AUDIE CORNISH, HOST:
From NPR News, this is ALL THINGS CONSIDERED. I'm Audie Cornish.
ROBERT SIEGEL, HOST:
And I'm Robert Siegel. Many students started college this month, and they will almost immediately begin grappling with a tough question: what to major in. According to some economists, it's the most important decision that a college student makes because there's a lot of money at stake.
Lisa Chow, of NPR's Planet Money Team, reports on how the return on your education investment can vary wildly, depending on what you study.
LISA CHOW, BYLINE: How important is your major? It's even more important than the school you go to. Anthony Carnevale is an economist at Georgetown University.
ANTHONY CARNEVALE: If you go to Harvard and pay all that money and become a schoolteacher, you won't be earning more than other schoolteachers.
CHOW: Carnevale did a study and found huge variations in the earnings of different undergraduate majors. Pick the right major and just a year out of college, you could be earning six figures, like Erin Ford.
ERIN FORD: I make 110,000 right now.
CHOW: Ford is 24, and graduated from the University of Texas two years ago with a bachelor's degree in petroleum engineering, the highest undergraduate major that Carnevale found. The median earnings for people with that degree: $120,000.
MICHAEL GARDNER: What? Wait - repeat that? You said 120,000?
GARDNER: That is insane.
CHOW: Michael Gardner is a recent graduate in one of the lowest-earning majors, psychology. He's 22, and graduated from City College in New York last spring. He'll be earning a third of what Ford earns when he starts his job later this month as a case worker for foster care kids. And this is consistent with what Carnevale found. People in the highest-earning majors, which were mostly in engineering, made as much as four times more than people in the lowest-earning majors, which were mainly in social services and the arts.
And it's often harder to land a job in these disciplines. Gardner applied for more than a hundred jobs while working his student retail job at Home Depot.
GARDNER: I'd wake up, check my voicemail, make sure I didn't get a voicemail from anybody - you know, checking emails or making sure that I was followed up with, and stuff like that. And employers would not follow up with you at all.
CHOW: Now, compare that with Erin Ford's experience. She was recruited on campus for an internship - and not one of those unpaid deals, either.
FORD: You get paid better than any part-time job a student's going to have in the summer.
CHOW: And at the end of her summer, Ford was offered a full-time job before she even started her senior year.
FORD: It was really a - a really easy process.
CHOW: Now, partly what's going on here is supply and demand. There're a lot more psychology majors than petroleum engineering majors. Despite its low earnings potential, psychology is one of the most popular majors out there. And for a lot of people who major in it - including Michael Gardner - it's not about the money.
So when you were a freshman, if I had given you a list; and right next to every major there was a number, and that number showed you the typical salary, would that have influenced your decision?
GARDNER: It still wouldn't have, and I'll tell you why. Honestly, I don't mind the money. It's more of a fulfilling thing for me.
CHOW: Gardner says he likes helping people. Getting paid $36,000 a year to do it felt like a score.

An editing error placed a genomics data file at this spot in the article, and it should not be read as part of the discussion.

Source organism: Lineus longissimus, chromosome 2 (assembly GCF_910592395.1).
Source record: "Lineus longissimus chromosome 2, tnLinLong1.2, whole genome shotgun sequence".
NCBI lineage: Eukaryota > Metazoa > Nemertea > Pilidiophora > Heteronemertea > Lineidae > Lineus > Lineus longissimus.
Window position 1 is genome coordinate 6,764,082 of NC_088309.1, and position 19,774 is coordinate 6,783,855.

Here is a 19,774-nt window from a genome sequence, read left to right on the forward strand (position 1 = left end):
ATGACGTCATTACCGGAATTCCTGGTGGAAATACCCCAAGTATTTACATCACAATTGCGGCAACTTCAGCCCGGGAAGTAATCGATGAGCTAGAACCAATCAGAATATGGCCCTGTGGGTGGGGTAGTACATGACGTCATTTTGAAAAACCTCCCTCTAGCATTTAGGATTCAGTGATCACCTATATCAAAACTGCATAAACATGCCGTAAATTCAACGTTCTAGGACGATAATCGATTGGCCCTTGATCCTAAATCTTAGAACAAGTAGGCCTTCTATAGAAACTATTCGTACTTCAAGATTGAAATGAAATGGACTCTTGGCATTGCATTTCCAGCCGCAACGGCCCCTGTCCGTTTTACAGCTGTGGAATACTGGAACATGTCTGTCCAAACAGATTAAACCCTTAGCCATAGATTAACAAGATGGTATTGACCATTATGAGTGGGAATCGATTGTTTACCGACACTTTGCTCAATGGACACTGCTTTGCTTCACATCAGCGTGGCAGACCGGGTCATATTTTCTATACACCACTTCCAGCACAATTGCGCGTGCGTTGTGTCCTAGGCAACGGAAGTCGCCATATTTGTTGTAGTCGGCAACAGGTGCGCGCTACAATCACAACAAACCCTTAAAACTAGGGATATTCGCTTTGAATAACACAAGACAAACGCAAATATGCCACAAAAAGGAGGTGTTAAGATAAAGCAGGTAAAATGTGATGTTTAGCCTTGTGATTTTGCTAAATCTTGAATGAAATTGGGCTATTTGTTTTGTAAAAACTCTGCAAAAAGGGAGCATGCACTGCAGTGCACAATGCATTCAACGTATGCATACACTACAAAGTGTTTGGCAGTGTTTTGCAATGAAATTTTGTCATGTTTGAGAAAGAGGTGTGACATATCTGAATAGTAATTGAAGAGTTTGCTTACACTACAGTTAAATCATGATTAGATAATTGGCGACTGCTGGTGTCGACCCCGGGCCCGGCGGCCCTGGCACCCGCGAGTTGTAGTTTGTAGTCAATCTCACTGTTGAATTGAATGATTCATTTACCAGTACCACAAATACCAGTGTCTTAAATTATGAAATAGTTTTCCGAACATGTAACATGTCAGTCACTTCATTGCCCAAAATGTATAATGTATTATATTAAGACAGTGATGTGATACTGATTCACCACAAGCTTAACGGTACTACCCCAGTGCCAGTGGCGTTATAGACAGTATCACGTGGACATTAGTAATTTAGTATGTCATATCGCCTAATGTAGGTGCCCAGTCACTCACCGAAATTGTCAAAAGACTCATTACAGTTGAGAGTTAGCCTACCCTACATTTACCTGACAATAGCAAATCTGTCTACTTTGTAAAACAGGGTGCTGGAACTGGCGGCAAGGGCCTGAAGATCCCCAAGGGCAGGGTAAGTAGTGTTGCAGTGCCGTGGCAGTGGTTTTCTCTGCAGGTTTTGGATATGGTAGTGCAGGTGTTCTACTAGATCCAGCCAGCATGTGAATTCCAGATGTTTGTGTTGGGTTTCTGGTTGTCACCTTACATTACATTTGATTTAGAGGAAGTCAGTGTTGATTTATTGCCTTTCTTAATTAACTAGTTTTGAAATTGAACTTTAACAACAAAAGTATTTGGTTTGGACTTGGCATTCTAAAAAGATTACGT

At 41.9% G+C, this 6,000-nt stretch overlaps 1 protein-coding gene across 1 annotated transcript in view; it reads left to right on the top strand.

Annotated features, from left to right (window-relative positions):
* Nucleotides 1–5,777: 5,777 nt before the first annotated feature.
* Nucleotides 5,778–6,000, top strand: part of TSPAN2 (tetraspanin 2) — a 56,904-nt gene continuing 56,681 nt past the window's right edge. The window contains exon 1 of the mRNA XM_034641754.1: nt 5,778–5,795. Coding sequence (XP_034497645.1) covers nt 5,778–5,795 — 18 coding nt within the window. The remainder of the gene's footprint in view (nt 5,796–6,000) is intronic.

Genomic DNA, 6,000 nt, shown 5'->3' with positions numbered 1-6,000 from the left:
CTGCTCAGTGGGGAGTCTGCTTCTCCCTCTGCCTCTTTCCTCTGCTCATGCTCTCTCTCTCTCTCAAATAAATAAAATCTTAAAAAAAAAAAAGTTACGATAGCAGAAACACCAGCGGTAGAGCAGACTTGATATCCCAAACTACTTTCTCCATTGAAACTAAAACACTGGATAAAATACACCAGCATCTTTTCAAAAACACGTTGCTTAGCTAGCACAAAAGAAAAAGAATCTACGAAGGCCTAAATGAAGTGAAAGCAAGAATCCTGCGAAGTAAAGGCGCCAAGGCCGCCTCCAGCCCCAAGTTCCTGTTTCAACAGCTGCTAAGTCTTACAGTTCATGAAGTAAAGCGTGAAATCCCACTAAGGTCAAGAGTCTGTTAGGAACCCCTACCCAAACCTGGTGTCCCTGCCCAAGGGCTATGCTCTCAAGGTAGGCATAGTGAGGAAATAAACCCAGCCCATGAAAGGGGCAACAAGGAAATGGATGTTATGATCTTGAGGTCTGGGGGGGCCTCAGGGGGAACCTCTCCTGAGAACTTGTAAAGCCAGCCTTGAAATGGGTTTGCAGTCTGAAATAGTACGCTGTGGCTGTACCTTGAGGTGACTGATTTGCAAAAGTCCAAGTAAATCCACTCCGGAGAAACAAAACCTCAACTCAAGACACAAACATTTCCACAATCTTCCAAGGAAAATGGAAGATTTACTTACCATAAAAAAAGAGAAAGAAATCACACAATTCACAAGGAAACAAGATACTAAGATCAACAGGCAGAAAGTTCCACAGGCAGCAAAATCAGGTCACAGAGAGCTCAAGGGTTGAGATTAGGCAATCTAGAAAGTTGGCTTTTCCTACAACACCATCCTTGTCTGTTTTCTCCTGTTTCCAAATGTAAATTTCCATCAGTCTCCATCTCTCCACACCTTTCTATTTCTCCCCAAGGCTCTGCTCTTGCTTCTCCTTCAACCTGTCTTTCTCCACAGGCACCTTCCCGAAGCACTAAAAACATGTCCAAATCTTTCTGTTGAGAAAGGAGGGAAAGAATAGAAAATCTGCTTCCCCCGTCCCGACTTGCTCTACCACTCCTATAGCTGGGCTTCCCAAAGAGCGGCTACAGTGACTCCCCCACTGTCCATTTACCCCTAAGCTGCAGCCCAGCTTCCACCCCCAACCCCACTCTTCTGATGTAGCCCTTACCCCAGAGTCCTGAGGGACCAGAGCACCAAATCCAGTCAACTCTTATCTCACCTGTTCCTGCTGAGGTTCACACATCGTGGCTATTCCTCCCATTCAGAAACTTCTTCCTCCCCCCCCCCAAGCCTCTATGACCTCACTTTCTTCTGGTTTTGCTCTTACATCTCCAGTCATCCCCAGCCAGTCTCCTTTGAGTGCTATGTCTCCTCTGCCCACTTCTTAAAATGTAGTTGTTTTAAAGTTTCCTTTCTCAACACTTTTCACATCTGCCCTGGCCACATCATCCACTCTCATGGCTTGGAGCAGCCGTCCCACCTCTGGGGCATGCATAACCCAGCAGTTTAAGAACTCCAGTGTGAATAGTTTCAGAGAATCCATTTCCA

GARDNER: I was like, ding, hello. 'Cause when I was working at Home Depot, even working 32 hours, I was still making under 20,000.
CHOW: And yet, altruism can't be the only explanation for why so many people flock to a major with such low earnings potential. Another reason? It's easier. Not everybody is cut out to be a petroleum engineer, even if they want to make money. Also, people may pick a major that doesn't make them much money, thinking they'll go to graduate school at some point - which, statistics say, often boosts their earnings. And finally, for every study like Carnevale's, there's a living, breathing counter example.
Billionaire investor Carl Icahn majored in philosophy. The head of Starbucks, Howard Schultz, majored in communications. Bill Gates and Mark Zuckerberg didn't even graduate from college. But let's be honest, all four are rare and exceptional cases.
Most of us are like Chase Menard. He graduated from Louisiana State University with a degree in political science. He got a job at a hotel, making $40,000 a year. But two years later, he started to think about getting married and having kids.
CHASE MENARD: With that in mind, I decided I was going to go back to school for something that was going to be able to make more money.
CHOW: So he went and got a second bachelor's degree. And this time around, he paid close attention to what majors made the most money - and chose petroleum engineering.
MENARD: The first time through was kind of like OK, let's just get the piece of paper and we can go to work. But the second time through, I looked at it more of as an investment in me and my family's future.
CHOW: An investment that paid off. Menard now makes six figures, more than doubling his salary. For Erin Ford, who's making this kind of money the first time around, she's still getting used to it.
FORD: My dad jokes that he didn't make as much as I made until five years ago. So I do feel guilty about it, but there's not really much I can do to change it. And I don't really want to change it, either.
CHOW: Prospective graduates, if this is the problem you'd like to have, maybe engineering is worth a second look.
Lisa Chow, NPR News.